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Kenneth W. Mudge, Kelly Hennigan and Peter Podaras

An instructional system involving tropical hibiscus (Hibiscus rosa-sinensis) was developed for teaching hands-on grafting skills as part of a traditional comprehensive course in plant propagation and also as part of an online grafting course. The advantages of using tropical hibiscus include the following: the absence of phenological constraints associated with seasonal changes in temperate woody species; the comparative ease of grafting hibiscus, assuring positive reinforcement of the student's learning experience; and the ease of propagating and growing hibiscus in the greenhouse for use at any time of year. The three methods included in these laboratory exercises are top wedge grafting—selected for its ease and high rate of success—T-budding, and chip budding. In addition to development of hands-on skills, the exercises are designed to teach students three of the most important requirements for successful grafting of any species, regardless of method. These requirements include cambial alignment, application of pressure between stock and scion, and avoidance of desiccation. An online rating tutorial and lab report form was developed for students to self-evaluate their grafted plants.

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Rebecca E. Scoville and Todd P. West

The objective of this study was to investigate the effects of multiple nutrient salt formulations and different plant growth regulator concentrations on initiation and proliferation of axillary shoot culture of tropical hibiscus (Hibiscus rosa-sinensis L.). Combinations of five thidiazuron (TDZ) concentrations (0, 10-6, 10-7, 10-8, or 10-9 M) in conjunction with two 6-benzylaminopurine (BA) concentrations (0, 10-5 M) and two indole-3-butryic acid (IBA) concentrations (0, 10-5 M) were compared to determine which plant growth regulator combination(s) would stimulate the proliferation of the most viable axillary shoots. Also, five nutrient salt formulations (MS, 1/2 MS; Macro MS, WPM, LP, or DKW) ranging from high to low salt formulations were studied to determine a suitable nutrient medium formulation for axillary shoot proliferation. Nodal explants that were 2 cm in length were used to initiate cultures and were maintained on the various medium treatments plus 30 g·L-1 sucrose and 7 g·L-1 agar at a pH of 5.8. Explants were incubated about 30 cm beneath cool-white fluorescent lamps that provide a photon flux of about 40 μM·m-2·s-1 for a 16-hour photoperiod at 25 ± 3 °C. Nodal explants were transferred every 3 weeks for a total culture period of 12 weeks. At each transfer date data were collected on node number, axillary shoot number and length. Initial results indicate that high nutrient salt formulations coupled with low TDZ concentrations performed better at axillary shoot initiation. Poor shoot elongation was observed and further research needs to be performed to address this issue.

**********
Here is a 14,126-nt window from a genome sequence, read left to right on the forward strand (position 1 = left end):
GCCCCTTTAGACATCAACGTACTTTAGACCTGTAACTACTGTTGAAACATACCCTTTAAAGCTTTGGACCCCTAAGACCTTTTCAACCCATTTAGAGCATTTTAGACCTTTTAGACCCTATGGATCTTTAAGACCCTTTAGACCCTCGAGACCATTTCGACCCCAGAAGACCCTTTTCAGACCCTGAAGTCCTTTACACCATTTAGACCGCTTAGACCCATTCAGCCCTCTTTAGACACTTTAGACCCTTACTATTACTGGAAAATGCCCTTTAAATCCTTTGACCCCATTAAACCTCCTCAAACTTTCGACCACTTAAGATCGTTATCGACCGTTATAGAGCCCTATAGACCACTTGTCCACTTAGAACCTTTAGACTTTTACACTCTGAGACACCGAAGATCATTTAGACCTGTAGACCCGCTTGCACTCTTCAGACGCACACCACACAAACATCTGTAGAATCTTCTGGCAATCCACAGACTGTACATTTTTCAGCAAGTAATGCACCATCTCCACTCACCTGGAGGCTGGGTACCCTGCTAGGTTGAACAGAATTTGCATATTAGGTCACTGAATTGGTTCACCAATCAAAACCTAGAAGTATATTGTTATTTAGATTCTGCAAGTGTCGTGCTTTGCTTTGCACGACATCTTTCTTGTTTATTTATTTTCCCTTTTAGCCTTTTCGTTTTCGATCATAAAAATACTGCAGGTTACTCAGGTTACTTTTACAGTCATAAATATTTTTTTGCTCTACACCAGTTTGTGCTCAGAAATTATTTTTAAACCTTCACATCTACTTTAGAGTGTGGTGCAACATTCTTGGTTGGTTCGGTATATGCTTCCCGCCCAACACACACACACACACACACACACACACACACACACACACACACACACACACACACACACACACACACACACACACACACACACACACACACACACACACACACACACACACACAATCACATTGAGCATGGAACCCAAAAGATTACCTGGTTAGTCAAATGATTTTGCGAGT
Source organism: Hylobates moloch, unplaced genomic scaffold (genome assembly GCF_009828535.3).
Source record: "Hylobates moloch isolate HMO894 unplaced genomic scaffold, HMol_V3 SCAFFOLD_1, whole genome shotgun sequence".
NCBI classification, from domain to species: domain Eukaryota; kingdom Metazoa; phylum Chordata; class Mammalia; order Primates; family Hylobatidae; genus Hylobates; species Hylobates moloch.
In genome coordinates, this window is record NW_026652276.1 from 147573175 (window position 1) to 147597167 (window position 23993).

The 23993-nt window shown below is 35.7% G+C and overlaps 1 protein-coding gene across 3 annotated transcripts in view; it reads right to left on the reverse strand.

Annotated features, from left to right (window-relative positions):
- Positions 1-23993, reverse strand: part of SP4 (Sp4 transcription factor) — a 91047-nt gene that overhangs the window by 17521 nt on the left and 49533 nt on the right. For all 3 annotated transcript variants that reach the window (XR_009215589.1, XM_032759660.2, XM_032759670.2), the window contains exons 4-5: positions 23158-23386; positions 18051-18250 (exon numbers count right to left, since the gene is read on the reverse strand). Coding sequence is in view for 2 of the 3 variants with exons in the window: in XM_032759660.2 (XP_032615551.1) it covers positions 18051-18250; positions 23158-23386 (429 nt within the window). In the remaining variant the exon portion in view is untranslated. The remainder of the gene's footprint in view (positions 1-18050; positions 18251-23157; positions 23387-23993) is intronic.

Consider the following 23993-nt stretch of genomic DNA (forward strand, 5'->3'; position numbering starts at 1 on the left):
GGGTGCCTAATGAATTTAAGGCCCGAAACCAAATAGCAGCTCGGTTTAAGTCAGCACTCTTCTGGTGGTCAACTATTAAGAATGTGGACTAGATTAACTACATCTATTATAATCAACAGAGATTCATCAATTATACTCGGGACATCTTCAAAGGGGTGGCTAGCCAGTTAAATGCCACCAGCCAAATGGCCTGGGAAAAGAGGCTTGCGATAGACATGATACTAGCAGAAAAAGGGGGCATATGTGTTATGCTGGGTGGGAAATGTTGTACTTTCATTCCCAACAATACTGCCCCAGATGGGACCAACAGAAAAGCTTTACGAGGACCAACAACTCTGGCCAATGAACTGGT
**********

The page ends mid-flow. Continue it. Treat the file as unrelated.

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Cecil T. Pounders and Hamidou Sakhanokho

Tropical hibiscus ( Hibiscus rosa-sinensis L.), also commonly known as the shoe flower or chinese hibiscus, is a widely planted tropical flowering shrub throughout the world. This cultivated species is generally a highly heterozygous polyploid of

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Cecil T. Pounders and Hamidou F. Sakhanokho

Chinese hibiscus ( Hibiscus rosa-sinensis L.) or tropical hibiscus is extensively planted as a flowering pot plant worldwide and as a flowering shrub throughout tropical regions. Hibiscus rosa-sinensis has not been reported from the wild and is